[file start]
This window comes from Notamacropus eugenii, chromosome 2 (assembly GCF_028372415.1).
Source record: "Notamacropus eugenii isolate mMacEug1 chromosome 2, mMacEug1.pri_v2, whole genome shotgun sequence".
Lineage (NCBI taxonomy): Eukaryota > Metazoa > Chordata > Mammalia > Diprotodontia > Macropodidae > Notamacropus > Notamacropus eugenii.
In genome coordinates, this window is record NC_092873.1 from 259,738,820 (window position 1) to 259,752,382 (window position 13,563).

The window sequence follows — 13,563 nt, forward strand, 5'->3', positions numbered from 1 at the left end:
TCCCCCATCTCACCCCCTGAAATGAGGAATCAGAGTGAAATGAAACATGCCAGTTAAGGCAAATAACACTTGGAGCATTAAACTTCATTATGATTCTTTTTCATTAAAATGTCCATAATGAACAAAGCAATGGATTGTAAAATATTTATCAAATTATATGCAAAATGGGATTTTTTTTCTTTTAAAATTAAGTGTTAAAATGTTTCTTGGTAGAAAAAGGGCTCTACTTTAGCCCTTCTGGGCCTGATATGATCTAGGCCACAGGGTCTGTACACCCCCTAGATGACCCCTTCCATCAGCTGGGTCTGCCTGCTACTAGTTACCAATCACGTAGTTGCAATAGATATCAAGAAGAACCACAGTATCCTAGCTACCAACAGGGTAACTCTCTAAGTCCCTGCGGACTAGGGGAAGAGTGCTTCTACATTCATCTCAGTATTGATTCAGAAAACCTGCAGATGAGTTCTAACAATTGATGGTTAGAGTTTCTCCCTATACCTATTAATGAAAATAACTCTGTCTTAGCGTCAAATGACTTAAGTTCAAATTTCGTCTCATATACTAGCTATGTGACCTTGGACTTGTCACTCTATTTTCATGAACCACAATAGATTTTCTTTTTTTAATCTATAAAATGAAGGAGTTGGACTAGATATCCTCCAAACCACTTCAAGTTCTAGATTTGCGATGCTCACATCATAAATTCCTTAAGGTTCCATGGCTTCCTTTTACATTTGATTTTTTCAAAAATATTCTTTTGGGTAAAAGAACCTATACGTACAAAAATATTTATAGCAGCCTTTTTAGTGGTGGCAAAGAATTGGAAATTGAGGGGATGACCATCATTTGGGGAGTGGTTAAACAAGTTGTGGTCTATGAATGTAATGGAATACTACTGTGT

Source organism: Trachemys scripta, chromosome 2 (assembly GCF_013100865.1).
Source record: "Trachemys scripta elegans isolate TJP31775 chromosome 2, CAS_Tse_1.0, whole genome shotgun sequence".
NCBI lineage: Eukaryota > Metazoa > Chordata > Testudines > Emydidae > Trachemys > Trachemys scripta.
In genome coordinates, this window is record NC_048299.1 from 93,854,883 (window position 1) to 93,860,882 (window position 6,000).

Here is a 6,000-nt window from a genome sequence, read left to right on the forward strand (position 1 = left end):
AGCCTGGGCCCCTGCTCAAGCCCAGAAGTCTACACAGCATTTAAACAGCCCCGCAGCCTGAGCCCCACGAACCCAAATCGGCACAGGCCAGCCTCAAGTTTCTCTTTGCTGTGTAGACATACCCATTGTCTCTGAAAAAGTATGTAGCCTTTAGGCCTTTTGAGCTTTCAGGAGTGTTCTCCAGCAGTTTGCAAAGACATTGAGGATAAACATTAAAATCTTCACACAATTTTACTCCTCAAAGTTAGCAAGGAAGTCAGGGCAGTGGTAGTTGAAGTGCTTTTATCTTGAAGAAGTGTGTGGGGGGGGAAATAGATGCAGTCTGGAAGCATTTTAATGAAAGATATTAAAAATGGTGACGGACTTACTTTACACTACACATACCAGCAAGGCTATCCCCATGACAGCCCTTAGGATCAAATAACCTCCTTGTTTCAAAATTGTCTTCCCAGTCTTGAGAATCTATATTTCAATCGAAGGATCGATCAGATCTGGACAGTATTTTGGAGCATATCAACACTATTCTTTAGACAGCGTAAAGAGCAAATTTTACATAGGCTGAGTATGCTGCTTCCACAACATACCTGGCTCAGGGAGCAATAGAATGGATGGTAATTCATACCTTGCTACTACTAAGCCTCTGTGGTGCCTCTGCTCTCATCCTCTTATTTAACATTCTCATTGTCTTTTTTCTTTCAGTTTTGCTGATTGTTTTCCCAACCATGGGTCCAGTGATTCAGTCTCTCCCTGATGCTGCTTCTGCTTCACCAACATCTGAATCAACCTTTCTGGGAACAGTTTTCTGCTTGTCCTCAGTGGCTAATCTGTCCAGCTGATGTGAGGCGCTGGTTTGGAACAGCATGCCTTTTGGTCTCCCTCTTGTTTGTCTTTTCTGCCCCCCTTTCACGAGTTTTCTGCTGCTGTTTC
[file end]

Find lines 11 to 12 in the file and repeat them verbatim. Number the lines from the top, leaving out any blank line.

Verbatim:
Here is a 6,000-nt window from a genome sequence, read left to right on the forward strand (position 1 = left end):
AGCCTGGGCCCCTGCTCAAGCCCAGAAGTCTACACAGCATTTAAACAGCCCCGCAGCCTGAGCCCCACGAACCCAAATCGGCACAGGCCAGCCTCAAGTTTCTCTTTGCTGTGTAGACATACCCATTGTCTCTGAAAAAGTATGTAGCCTTTAGGCCTTTTGAGCTTTCAGGAGTGTTCTCCAGCAGTTTGCAAAGACATTGAGGATAAACATTAAAATCTTCACACAATTTTACTCCTCAAAGTTAGCAAGGAAGTCAGGGCAGTGGTAGTTGAAGTGCTTTTATCTTGAAGAAGTGTGTGGGGGGGGAAATAGATGCAGTCTGGAAGCATTTTAATGAAAGATATTAAAAATGGTGACGGACTTACTTTACACTACACATACCAGCAAGGCTATCCCCATGACAGCCCTTAGGATCAAATAACCTCCTTGTTTCAAAATTGTCTTCCCAGTCTTGAGAATCTATATTTCAATCGAAGGATCGATCAGATCTGGACAGTATTTTGGAGCATATCAACACTATTCTTTAGACAGCGTAAAGAGCAAATTTTACATAGGCTGAGTATGCTGCTTCCACAACATACCTGGCTCAGGGAGCAATAGAATGGATGGTAATTCATACCTTGCTACTACTAAGCCTCTGTGGTGCCTCTGCTCTCATCCTCTTATTTAACATTCTCATTGTCTTTTTTCTTTCAGTTTTGCTGATTGTTTTCCCAACCATGGGTCCAGTGATTCAGTCTCTCCCTGATGCTGCTTCTGCTTCACCAACATCTGAATCAACCTTTCTGGGAACAGTTTTCTGCTTGTCCTCAGTGGCTAATCTGTCCAGCTGATGTGAGGCGCTGGTTTGGAACAGCATGCCTTTTGGTCTCCCTCTTGTTTGTCTTTTCTGCCCCCCTTTCACGAGTTTTCTGCTGCTGTTTC